Red Desert, a pzp release

The first steps back home

In conjunction with the massive removal of wild horses from the Red Desert Complex in Wyoming, BLM has done a “treat and release” of wild horses. On Friday BLM released 24 studs. On Saturday BLM released 20 studs and 46 mares treated with PZP.

No wild horses were captured on Saturday. The roundup continues today. You can view reports from the ongoing roundup HERE.

Awaiting release

As an advocate watching wild horses returned is always bittersweet. These wild horses have been run by chopper, families torn apart with most heading to a facility on the treacherous backside of the program, that can lead to the slaughter pipeline.

A minor fraction of the captives return to the range. Ranges where politics and buddy clubs continue rapid exploitation of their homes and fail to protect the basic needs of life. (the picture is not pretty)


Every wild horse that returns to the range is a clear reminder that they still need us all to speak for them.

Each wild one a unique individual. Some show such focus and determination to get as far away from people as they can. Some show a timidness as they depart the trailer to race for the safety of the ones that left before them.

A release can make even a seasoned advocate, that has witnessed this process a hundred times, choke up.

Many of the roundups you have seen this year are what BLM calls “fertility control” operations.

The public has confused PZP with a method of darting. It is not a method, it is a substance. PZP is a temporary fertility control substance. PZP is a non-hormonal vaccine that is currently approved in two forms; an annual vaccine that can be darted and PZP-22 that includes a time release pellet and lasts from 18-24 months. PZP is primarily used as you are seeing with this release: part of a roundup.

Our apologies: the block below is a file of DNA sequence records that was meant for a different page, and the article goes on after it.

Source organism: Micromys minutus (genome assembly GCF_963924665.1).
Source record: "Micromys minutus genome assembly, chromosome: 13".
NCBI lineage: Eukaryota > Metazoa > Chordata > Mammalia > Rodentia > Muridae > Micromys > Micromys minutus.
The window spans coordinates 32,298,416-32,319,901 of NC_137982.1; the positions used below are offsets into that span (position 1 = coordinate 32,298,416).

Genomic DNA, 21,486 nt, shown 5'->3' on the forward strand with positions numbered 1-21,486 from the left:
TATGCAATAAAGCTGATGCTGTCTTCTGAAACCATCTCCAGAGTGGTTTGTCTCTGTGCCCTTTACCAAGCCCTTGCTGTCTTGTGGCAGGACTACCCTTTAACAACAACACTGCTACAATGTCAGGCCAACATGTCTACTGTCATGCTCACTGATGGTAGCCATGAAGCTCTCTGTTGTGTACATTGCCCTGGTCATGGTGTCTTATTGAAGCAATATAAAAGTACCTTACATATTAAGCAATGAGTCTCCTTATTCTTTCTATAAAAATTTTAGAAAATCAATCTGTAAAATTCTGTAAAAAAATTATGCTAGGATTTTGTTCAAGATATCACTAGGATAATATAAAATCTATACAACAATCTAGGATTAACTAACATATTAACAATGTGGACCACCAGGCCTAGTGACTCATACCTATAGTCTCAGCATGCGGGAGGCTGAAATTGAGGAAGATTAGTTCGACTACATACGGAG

BLM sometimes uses GonaCon. GonaCon is a hormonal agent that BLM also uses as part of a roundup. This substance can give 3-4 years of efficacy. GonaCon can also be darted.

(The info above is for informational purposes as a lot of misinformation is floating around internet land. A substance is a substance. A method of implementation is a method. )

Awaiting release after capture, sorting, treatment, loading…

BLM uses a helicopter to get down to, or close to, a predominantly arbitrary stocking level (AML) and then treats and releases a fractional portion of those captured. BLM wont use fertility control unless they get near “AML.” A hand full of areas are darted in between helicopter roundups.  (Most of you know about the agreement between corporate lobby groups called “Ten Years to AML.” They went to the table to get an order of PZP and gave away everything else.) 

Some of the big roundups you have seen recently are considered “fertility control” by the agency; Shawave and Diamond as examples.

Running back home

Fertility control is not management, it is a possible tool of management for a specified herd.